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This slide neatly sums up the main differences between Web 1.0, Web 2.0 and Web 3.0.

Web 1.0 – That Geocities, Hotmail era was all about read-only content and static HTML websites. People preferred navigating the web through link directories of Yahoo! and dmoz.

Web 2.0 – This is about user-generated content and the read-write web. People are consuming as well as contributing information through blogs or sites like Flickr, YouTube, Digg, etc. The line dividing a consumer and content publisher is increasingly getting blurred in the Web 2.0 era.

Web 3.0 – This will be about semantic web (or the meaning of data), personalization (e.g. iGoogle), intelligent search and behavioral advertising among other things. 

  • Cloud computing is a computing paradigm shift where computing is moved away from personal computers or an individual application server to a “cloud” of computers. Users of the cloud only need to be concerned with the computing service being asked for, as the underlying details of how it is achieved are hidden. This method of distributed computing is done through pooling all computer resources together and being managed by software rather than a human.
  • The services being requested of a cloud are not limited to using web applications, but can also be IT management tasks such as requesting of systems, a software stack or a specific web appliance.  
  • Multiple independent computing clusters which act like a “grid” because they are composed of resource nodes not located within a single administrative domain. (formal)
  • Offering online computation or storage as a metered commercial service, known as utility computing, computing on demand, or cloud computing.
  • The creation of a “virtual supercomputer” by using spare computing resources within an organization.
  • Conventional Internet hosting services have the capability to quickly arrange for the rental of individual servers, for example to provision a bank of web servers to accommodate a sudden surge in traffic to a web site.
  • “Utility computing” usually envisions some form of virtualization so that the amount of storage or computing power available is considerably larger than that of a single time-sharing computer. Multiple servers are used on the “back end” to make this possible. These might be a dedicated computer cluster specifically built for the purpose of being rented out, or even an under-utilized supercomputer. The technique of running a single calculation on multiple computers is known as distributed computing.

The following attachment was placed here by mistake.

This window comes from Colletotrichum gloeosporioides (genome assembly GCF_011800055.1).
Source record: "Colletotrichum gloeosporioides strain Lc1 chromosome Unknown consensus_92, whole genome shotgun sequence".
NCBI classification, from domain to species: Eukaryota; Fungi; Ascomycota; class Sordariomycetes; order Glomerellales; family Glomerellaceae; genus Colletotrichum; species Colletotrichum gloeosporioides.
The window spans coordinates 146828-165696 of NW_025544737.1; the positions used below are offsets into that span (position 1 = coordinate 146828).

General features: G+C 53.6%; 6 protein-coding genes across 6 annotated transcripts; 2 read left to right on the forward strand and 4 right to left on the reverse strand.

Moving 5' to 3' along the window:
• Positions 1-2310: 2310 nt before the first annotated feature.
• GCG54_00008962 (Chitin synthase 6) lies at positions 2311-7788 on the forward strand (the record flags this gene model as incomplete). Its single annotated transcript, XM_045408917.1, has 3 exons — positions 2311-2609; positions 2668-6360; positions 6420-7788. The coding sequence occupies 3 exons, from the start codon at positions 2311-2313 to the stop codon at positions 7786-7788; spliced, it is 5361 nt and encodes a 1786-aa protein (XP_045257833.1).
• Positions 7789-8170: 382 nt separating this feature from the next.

• A method of computer processing in which different parts of a program are run simultaneously on two or more computers that are communicating with each other over a network. Distributed computing is a type of segmented or parallel computing, but the latter term is most commonly used to refer to processing in which different parts of a program run simultaneously on two or more processors that are part of the same computer. While both types of processing require that a program be segmented—divided into sections that can run simultaneously, distributed computing also requires that the division of the program take into account the different environments on which the different sections of the program will be running. For example, two computers are likely to have different file systems and different hardware components.
  • computer cluster is a group of linked computers, working together closely so that in many respects they form a single computer. The components of a cluster are commonly, but not always, connected to each other through fast local area networks. Clusters are usually deployed to improve performance and/or availability over that provided by a single computer, while typically being much more cost-effective than single computers of comparable speed or availability. 

I just came across the transcript of a graduation commencement address that Steve Jobs delivered to the Stanford University class of 2005.  Certain parts of this speech strongly coincide with the underlying message in my previous post.  Beyond that, it provides some exceptional first hand advice from a man who followed his heart and intuition in pursuit of what he loved in life… and he came out on top.  The full commencement address is definitely worth a quick read.  Here are a couple excerpts that initially caught my attention:

“Remembering that I’ll be dead soon is the most important tool I’ve ever encountered to help me make the big choices in life. Because almost everything, all external expectations, all pride, all fear of  embarrassment or failure - these things just fall away in the face of death, leaving only what is truly important. Remembering that you are going to die is the best way I know to avoid the trap of thinking you have something to lose. You are already naked. There is no reason not to follow your heart.”

“Your time is limited, so don’t waste it living someone else’s life. Don’t be trapped by dogma — which is living with the results of other people’s thinking. Don’t let the noise of others’ opinions drown out your own inner voice. And most important, have the courage to follow your heart and intuition. They somehow already know what you truly want to become. Everything else is secondary.”

Stay Hungry. Stay Foolish.”